The points identifying the foregoing zones will be determined by the requirements of the characteristics of the adhesive used and its processing requirements after application. Though, in practice, a transition from unaccelerated material to accelerated mixture will not be instantaneously abrupt, it may be desired to provide, deliberately, a gradual transition in each transition zone, to obtain a desirable quantum of processing flexibility when the rate of cure for the quick-curing material is so high that it will cure in less than 1 minute.

As is illustrated in FIG. 3, a large plate may also be coated with adhesive in a manner analogous to that described hereinabove, or, by repeating the application twice, one application on one zone X of the periphery, and the other on the remaining zone Y. These zones are preferably symmetrically disposed relative to each other for ease of application on a large and heavy object. The coating of adhesive on zone X may be applied first, followed by the coating on zone Y, using the same applicator, or the coatings on each zone may be applied simultaneously by different applicators. These procedures, termed first and second procedures, respectively, are described in greater detail as follows:

Using the single mixing element 9, displaced in the direction of arrow P2 and starting from point D, first, the self-curable material alone is applied in section I', up to point E; then in section II', a mixture of the material and accelerator is applied, up to point F, and then again, only the self-curable material is applied in section III' up to point G. Then, contiguous section I" is coated up to point H with only self-curable material again, then the next section II" up the point J with the mixture, and finally, the last section III" is coated only with self-curable material until the starting point D is reached. In the second procedure which is more economical and time-saving, two applicators are used simultaneously. One starts at point D in the direction of arrow P2 and the other starts at point G in the direction of arrow P3. The application of the adhesive takes place as described before, but the sections I' and I", II' and II", and III' and III" are coated at the same time.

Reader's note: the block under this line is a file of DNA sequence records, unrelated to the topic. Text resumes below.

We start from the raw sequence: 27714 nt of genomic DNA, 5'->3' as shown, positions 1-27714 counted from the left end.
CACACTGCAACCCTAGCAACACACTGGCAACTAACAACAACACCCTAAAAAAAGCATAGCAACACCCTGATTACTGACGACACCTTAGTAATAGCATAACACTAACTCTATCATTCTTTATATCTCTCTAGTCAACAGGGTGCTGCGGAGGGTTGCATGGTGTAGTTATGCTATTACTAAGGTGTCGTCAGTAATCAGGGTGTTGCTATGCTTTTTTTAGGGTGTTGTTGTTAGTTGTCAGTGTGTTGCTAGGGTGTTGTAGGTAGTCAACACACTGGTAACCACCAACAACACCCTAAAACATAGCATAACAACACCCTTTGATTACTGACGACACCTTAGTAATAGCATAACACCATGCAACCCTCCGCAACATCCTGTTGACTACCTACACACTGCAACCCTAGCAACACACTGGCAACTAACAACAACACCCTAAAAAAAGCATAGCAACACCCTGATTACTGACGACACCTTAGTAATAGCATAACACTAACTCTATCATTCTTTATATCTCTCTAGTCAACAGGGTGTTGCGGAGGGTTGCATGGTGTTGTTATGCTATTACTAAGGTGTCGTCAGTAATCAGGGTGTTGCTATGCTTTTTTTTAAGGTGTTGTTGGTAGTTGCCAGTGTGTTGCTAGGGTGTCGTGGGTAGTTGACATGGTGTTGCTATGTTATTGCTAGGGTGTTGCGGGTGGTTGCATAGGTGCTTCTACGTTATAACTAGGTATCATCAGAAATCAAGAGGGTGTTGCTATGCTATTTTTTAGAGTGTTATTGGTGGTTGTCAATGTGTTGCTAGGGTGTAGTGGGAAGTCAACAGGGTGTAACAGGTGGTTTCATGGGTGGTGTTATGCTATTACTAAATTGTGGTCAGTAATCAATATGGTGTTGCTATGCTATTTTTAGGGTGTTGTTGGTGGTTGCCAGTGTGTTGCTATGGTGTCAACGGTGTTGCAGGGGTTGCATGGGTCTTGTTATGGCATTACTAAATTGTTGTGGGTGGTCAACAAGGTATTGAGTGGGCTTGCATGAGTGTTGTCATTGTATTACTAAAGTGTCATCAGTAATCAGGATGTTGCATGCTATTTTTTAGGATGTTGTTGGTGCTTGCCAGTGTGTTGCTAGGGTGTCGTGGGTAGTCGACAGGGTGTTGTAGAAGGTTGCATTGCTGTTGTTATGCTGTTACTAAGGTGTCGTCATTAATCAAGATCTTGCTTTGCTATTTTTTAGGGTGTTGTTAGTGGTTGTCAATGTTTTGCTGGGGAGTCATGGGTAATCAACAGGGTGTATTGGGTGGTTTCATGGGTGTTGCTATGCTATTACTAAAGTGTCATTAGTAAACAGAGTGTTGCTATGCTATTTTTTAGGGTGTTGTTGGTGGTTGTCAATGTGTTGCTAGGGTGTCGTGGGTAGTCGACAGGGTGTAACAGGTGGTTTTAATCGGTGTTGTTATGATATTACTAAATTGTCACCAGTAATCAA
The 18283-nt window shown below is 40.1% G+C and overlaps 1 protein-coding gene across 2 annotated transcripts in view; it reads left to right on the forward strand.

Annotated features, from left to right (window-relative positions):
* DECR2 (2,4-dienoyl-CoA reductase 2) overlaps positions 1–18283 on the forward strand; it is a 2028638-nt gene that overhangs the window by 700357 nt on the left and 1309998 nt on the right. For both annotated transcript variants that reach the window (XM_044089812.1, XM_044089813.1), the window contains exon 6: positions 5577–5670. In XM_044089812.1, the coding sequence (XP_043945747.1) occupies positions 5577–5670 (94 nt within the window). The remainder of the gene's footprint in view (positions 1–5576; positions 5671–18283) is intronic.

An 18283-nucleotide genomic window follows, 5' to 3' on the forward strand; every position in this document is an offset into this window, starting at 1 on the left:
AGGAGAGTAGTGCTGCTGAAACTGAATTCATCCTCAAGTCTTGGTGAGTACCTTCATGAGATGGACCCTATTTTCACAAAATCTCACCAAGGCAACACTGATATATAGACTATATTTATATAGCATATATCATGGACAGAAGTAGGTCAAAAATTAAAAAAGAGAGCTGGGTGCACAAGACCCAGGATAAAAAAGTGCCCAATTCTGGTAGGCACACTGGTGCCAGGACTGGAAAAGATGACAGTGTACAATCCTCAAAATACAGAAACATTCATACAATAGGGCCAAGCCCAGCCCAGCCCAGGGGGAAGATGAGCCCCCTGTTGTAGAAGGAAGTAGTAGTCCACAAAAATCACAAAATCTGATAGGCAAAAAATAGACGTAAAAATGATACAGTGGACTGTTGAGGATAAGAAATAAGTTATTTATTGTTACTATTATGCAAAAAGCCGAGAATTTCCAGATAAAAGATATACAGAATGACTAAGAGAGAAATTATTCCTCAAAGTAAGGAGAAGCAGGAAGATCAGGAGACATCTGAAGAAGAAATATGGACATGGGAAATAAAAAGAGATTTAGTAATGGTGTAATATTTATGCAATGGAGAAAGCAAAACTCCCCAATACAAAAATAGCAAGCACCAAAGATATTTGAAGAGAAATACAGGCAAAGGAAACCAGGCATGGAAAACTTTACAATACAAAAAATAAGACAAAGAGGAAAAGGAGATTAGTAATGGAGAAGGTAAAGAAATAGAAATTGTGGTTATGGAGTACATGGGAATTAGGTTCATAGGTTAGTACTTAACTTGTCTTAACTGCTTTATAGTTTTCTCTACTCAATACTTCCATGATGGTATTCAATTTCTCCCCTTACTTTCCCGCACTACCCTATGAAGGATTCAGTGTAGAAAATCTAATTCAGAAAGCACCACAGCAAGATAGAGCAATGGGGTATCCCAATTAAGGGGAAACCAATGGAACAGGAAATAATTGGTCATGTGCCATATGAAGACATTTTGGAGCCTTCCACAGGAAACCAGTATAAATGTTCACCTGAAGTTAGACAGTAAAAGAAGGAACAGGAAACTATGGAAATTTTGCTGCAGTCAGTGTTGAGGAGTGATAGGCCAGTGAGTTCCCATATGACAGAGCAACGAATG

An extension of the same concept of application allows even faster and more efficient coating of a particularly large object which may need to be coated on several surfaces each situated in different planes, and where the time of cure justifies the procedure which is illustrated by reference to FIG. 4. The periphery of a large generally trapezoidal plate of glass is divided into zones T, U, V and W. These zones are divided, in each case, into a beginning section i, an intermediate section ii, and an end section iii. As before, the zones, T, U, V and W may be coated sequentially, using one applicator, or simultaneously, using four applicators.

In FIG. 5, there is shown a further example of implementing the process according to the invention:

A plurality of articles, as shown in FIG. 5 the articles 100 to 105, i.e. six articles, are mounted on a common carrier member 99. Each of the articles 100 to 105 has to be coated along a peripheral zone with the material, e.g. a two-component adhesive comprising a self-curable first component and a curing agent as a second component. In known manner, the carrier 99 carrying the articles 100 to 105 is forwarded by suitable means (not shown) to an apparatus for application of the material (also now shown). The method of applying the material is as follows: The application process starts at point A' of the article 100. In the direction of arrow P4, only the first component, the self-curable adhesive, is applied to the article 100 in a first section I*. The remaining section II* of the article 100 is coated with a mixture of the first and the second component of the material; the section II* is thereby a quick-curing section, while the section I* is a slow-curing section. As soon as the applicator (not shown) has reached point A' again, the discharge of the mixture is stopped for a short time and the applicator is displaced to the second article 101. Immediately thereafter, the applicator is operated again in order to coat the entire periphery of the article 101, i.e. the section II* thereof, with the mixture of first and second component. The same operation takes place with the articles 102, 103 and 104 carried on the carrier 99.